Tracey Ullman’s Show (BBC, UK), “Last Words”

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The Video

Tracey Ullman is a transatlantic comedy sensation, here, making a return to British TV for a prime time sketch show.

This scene takes place in a hospital where we meet a woman about to pass to the other side. The comedy arises as she starts reeling off a list of mundane regrets based around not having posted enough photos on social media.

If your students have access to social media then few will not connect with Ullman’s poignant comment on our obsession with sharing every minutia of our day with the world. Care should be taken due to the fact that the scene essentially depicts a dying person; if you have any doubts surrounding sensitivities that may arise from this subject matter, seriously consider the use of this video.

Level and Language Focus

The video is short and provides a succinct example of how the construction I wish I had… is used. The worksheet below would be a good starting point for a class about the third conditional as although this construction is not detailed, the construction I wish is explained fully and uses the same grammatical ideas (hypothetical past).

The shortness of the video opens it up to a range of different levels starting at intermediate and upwards.

The worksheet features a game but it might not be suitable if you teach students who do not have a good understanding of western “celebrity” culture.

Worksheet

thumb Find the worksheet here: Tracey Ullman Handout

Availability

You can watch the video over at YouTube.

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BBC News (BBC, USA), “New Child Billionaires”

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The Video

These tech-savvy, business-minded children are already making waves in the professional world. BBC News America, visits a number of individuals at the Incubator School, Los Angeles to speak to these fascinating youngsters.

Level and Language Focus

There’s nothing complicated about this simple BBC News story with nice clear narration and easily understandable vocabulary. If you have students who are particularly enthusiastic about listening activities, this video could provide a challenge to high pre-intermediate students. The level is certainly accessible to all intermediate students.

When teaching how to express the future, we often focus on going to and will and completely ignore the fact that simple verbs like want, plan, hope etc. can also express a future idea. These constructions normally do not give students many problems, so the worksheet below could serve as a gentle introduction to the grammar topic of the future.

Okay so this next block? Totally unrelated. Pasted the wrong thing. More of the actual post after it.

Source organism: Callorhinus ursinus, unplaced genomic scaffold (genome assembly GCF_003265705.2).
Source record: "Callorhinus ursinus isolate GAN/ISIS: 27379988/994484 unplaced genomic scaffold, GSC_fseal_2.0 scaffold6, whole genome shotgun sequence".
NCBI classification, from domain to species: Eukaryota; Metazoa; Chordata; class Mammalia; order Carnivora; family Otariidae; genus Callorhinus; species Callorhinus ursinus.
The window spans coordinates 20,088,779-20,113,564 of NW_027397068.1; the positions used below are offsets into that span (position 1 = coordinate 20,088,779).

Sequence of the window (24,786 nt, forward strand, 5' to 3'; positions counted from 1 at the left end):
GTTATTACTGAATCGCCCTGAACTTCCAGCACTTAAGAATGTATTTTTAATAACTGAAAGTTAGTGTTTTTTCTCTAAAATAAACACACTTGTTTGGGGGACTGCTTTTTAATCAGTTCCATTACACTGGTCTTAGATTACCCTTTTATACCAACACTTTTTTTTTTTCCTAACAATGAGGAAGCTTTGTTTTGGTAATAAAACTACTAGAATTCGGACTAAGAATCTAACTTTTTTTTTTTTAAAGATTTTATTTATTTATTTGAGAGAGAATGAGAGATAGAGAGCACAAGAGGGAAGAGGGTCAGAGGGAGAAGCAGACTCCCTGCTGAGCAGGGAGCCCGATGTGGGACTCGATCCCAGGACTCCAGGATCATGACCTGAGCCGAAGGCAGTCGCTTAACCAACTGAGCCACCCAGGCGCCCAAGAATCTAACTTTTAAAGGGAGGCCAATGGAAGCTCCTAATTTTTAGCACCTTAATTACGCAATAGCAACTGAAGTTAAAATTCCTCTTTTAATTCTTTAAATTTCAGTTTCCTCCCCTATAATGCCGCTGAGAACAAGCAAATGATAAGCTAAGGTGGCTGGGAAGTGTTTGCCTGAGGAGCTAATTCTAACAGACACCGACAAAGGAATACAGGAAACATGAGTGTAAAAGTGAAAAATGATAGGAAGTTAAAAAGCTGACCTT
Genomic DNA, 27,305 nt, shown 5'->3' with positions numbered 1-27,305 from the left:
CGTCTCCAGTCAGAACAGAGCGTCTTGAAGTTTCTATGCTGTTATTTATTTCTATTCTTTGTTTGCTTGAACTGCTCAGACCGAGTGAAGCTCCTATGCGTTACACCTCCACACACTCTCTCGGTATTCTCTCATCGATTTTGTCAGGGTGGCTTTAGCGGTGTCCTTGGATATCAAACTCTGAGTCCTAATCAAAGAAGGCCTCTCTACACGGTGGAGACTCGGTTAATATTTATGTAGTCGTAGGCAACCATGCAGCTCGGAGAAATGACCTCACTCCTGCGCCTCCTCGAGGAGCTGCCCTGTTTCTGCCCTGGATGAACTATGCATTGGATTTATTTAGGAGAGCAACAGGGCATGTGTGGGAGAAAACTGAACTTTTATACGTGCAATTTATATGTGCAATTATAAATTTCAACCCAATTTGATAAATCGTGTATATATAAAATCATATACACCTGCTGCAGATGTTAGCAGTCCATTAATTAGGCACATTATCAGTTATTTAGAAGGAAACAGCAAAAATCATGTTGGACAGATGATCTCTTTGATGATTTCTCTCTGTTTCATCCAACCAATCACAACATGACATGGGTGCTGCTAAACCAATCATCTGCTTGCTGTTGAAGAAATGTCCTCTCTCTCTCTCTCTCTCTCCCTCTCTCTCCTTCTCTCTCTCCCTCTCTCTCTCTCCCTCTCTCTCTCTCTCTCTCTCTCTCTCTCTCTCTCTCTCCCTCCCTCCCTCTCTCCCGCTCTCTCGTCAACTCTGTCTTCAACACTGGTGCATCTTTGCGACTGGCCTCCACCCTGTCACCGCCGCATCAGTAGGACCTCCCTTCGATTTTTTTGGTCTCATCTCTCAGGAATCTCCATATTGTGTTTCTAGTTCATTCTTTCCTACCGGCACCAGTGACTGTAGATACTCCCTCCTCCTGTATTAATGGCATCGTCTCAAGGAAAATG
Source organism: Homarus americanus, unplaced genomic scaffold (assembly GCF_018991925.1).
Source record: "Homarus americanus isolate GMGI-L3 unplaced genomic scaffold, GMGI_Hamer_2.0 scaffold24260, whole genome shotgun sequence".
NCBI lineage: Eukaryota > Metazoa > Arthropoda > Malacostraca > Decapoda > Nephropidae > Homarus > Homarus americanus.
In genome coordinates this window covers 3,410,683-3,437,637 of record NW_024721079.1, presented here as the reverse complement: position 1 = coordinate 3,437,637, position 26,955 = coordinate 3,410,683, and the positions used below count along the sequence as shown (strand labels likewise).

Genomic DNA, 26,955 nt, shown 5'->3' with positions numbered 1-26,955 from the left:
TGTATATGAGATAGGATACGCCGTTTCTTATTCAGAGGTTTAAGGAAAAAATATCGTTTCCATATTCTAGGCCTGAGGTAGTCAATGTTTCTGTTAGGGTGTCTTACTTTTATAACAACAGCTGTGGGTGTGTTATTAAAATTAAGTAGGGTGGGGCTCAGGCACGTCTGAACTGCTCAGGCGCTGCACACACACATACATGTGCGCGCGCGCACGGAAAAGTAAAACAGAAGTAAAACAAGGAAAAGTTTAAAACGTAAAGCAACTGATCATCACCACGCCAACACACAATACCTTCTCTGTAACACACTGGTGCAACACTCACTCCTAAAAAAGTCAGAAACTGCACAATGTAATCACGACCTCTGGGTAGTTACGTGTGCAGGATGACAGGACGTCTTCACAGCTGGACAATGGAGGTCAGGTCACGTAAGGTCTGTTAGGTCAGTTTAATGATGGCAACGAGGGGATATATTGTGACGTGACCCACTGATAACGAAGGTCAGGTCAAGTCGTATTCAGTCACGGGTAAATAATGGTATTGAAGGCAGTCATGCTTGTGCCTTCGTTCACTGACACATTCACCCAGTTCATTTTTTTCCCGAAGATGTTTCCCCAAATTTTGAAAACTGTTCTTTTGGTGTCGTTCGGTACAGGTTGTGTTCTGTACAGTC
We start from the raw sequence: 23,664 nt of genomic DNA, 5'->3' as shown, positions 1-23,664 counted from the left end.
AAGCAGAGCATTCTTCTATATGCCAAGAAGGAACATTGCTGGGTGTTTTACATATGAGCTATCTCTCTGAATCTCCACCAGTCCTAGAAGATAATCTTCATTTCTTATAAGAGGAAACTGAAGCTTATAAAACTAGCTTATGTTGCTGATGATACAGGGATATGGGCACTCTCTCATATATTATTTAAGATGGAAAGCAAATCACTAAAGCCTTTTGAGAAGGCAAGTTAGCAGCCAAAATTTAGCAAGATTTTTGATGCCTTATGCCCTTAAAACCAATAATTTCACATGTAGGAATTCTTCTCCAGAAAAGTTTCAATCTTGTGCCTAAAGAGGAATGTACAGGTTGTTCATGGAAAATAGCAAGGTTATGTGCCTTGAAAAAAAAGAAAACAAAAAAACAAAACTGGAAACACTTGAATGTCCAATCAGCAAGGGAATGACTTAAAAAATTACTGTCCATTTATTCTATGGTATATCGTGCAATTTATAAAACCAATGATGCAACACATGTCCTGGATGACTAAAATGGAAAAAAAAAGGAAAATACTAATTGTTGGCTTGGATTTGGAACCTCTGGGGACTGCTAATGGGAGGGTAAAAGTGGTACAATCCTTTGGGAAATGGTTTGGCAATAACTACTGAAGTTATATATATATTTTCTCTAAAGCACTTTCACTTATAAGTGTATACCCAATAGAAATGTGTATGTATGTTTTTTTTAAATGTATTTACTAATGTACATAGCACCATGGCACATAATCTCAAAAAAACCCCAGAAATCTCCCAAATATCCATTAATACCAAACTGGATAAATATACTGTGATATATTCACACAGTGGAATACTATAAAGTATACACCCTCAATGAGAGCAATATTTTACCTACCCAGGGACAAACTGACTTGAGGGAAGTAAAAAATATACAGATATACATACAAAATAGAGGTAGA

Worksheet

thumb  Download the worksheet here:child-billionaires

Availability

Watch the video on YouTube.

Grammar Bonus: Comparatives Number Quiz

We continue our obsession with these pub quiz-style activities with these final offerings, this time designed to facilitate the use of the comparative.

The comparative can be a rather dry grammar topic so once you have gone through the rules, why not inject a little fun into the class with these quizzes?

The two activities below are designed for pre intermediate and upper intermediate + classes. If your class is intermediate level, have a look at both quizzes and you may find that one could be used with your class.

Notes on the target language (e.g. “I think a dolphin can swim faster than 20 mph”) are included on the worksheet.

Download worksheets here: Pre Intermediate Comparative Activity and Upper Intermediate Comparative Activity.

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Communication Bonus: USA Number Quiz & UK Number Quiz

Here are two more variations on our current run of quizzes, this time we have number quizzes based around fun facts about the USA and the UK.

With some vocabulary help, these resources can be used with intermediate and above level students and would be perfect for USA-based or UK-based summer schools and teaching English to migrants and refugees in the USA or the UK.

Download the quizzes here: USA in Numbers and UK in Numbers

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Grammar Bonus: How…? Questions Number Quiz

Here is another fact-based quiz this time to practice How…? questions (How many…?, How much…?, How long…?, How far…? etc.).

The quiz not only tests How…? questions but also complicated numbers including six digit numbers and decimals.

You can use this quiz with intermediate and higher level students.

As this activity could potentially take a while (30-45 mins), it is a fun activity for the end of the week/a fun class.

You can download the activity here: How…? Quiz

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Grammar Bonus: Question Formation Number Quiz

Here is an extra resource for practicing question formation, recommended for good pre-intermediate, intermediate and upper intermediate. You can also use this resource for practicing more complex numbers.

All the facts and figures come from a fun board game we were playing at the weekend that we figured would be great for the classroom.

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Download the worksheet here: Question Formation Numbers Quiz

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